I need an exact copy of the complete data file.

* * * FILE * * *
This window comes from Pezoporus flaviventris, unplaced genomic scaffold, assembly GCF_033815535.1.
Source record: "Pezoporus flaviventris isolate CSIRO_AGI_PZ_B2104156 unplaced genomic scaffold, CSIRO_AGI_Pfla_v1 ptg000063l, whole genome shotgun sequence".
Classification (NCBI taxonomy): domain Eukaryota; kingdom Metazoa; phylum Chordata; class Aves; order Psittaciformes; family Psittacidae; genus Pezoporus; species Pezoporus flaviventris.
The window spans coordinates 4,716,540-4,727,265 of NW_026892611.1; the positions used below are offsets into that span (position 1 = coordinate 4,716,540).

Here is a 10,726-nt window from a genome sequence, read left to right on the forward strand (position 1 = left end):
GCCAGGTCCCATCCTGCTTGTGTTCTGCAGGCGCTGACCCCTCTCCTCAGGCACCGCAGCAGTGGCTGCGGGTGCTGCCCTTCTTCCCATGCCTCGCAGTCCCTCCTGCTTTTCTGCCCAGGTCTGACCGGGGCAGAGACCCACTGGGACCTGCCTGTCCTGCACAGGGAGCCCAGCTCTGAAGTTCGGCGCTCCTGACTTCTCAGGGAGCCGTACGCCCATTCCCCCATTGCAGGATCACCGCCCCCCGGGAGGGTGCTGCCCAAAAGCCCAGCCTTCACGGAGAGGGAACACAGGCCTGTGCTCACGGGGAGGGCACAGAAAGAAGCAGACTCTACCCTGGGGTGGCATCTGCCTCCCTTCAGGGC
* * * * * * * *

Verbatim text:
This window comes from Pezoporus flaviventris, unplaced genomic scaffold, assembly GCF_033815535.1.
Source record: "Pezoporus flaviventris isolate CSIRO_AGI_PZ_B2104156 unplaced genomic scaffold, CSIRO_AGI_Pfla_v1 ptg000063l, whole genome shotgun sequence".
Classification (NCBI taxonomy): domain Eukaryota; kingdom Metazoa; phylum Chordata; class Aves; order Psittaciformes; family Psittacidae; genus Pezoporus; species Pezoporus flaviventris.
The window spans coordinates 4,716,540-4,727,265 of NW_026892611.1; the positions used below are offsets into that span (position 1 = coordinate 4,716,540).

Here is a 10,726-nt window from a genome sequence, read left to right on the forward strand (position 1 = left end):
GCCAGGTCCCATCCTGCTTGTGTTCTGCAGGCGCTGACCCCTCTCCTCAGGCACCGCAGCAGTGGCTGCGGGTGCTGCCCTTCTTCCCATGCCTCGCAGTCCCTCCTGCTTTTCTGCCCAGGTCTGACCGGGGCAGAGACCCACTGGGACCTGCCTGTCCTGCACAGGGAGCCCAGCTCTGAAGTTCGGCGCTCCTGACTTCTCAGGGAGCCGTACGCCCATTCCCCCATTGCAGGATCACCGCCCCCCGGGAGGGTGCTGCCCAAAAGCCCAGCCTTCACGGAGAGGGAACACAGGCCTGTGCTCACGGGGAGGGCACAGAAAGAAGCAGACTCTACCCTGGGGTGGCATCTGCCTCCCTTCAGGGC